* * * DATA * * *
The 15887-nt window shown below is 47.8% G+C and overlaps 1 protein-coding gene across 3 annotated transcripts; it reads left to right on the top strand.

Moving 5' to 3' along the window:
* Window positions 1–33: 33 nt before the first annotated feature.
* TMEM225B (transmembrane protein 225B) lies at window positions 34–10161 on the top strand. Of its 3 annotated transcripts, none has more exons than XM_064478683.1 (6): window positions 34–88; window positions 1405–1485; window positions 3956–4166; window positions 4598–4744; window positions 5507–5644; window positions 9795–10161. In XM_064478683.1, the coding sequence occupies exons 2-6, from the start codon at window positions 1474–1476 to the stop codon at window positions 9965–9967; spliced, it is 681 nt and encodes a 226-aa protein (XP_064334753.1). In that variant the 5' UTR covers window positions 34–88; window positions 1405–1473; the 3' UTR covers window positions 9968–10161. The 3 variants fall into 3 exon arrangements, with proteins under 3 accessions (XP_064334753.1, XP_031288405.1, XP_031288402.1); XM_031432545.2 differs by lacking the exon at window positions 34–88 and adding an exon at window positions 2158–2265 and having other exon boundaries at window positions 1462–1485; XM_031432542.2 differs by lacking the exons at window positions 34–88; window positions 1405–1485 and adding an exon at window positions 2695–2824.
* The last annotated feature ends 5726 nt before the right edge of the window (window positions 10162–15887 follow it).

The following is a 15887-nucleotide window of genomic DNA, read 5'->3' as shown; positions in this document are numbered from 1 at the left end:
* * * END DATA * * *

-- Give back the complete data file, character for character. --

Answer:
The 15887-nt window shown below is 47.8% G+C and overlaps 1 protein-coding gene across 3 annotated transcripts; it reads left to right on the top strand.

Moving 5' to 3' along the window:
* Window positions 1–33: 33 nt before the first annotated feature.
* TMEM225B (transmembrane protein 225B) lies at window positions 34–10161 on the top strand. Of its 3 annotated transcripts, none has more exons than XM_064478683.1 (6): window positions 34–88; window positions 1405–1485; window positions 3956–4166; window positions 4598–4744; window positions 5507–5644; window positions 9795–10161. In XM_064478683.1, the coding sequence occupies exons 2-6, from the start codon at window positions 1474–1476 to the stop codon at window positions 9965–9967; spliced, it is 681 nt and encodes a 226-aa protein (XP_064334753.1). In that variant the 5' UTR covers window positions 34–88; window positions 1405–1473; the 3' UTR covers window positions 9968–10161. The 3 variants fall into 3 exon arrangements, with proteins under 3 accessions (XP_064334753.1, XP_031288405.1, XP_031288402.1); XM_031432545.2 differs by lacking the exon at window positions 34–88 and adding an exon at window positions 2158–2265 and having other exon boundaries at window positions 1462–1485; XM_031432542.2 differs by lacking the exons at window positions 34–88; window positions 1405–1485 and adding an exon at window positions 2695–2824.
* The last annotated feature ends 5726 nt before the right edge of the window (window positions 10162–15887 follow it).

The following is a 15887-nucleotide window of genomic DNA, read 5'->3' as shown; positions in this document are numbered from 1 at the left end: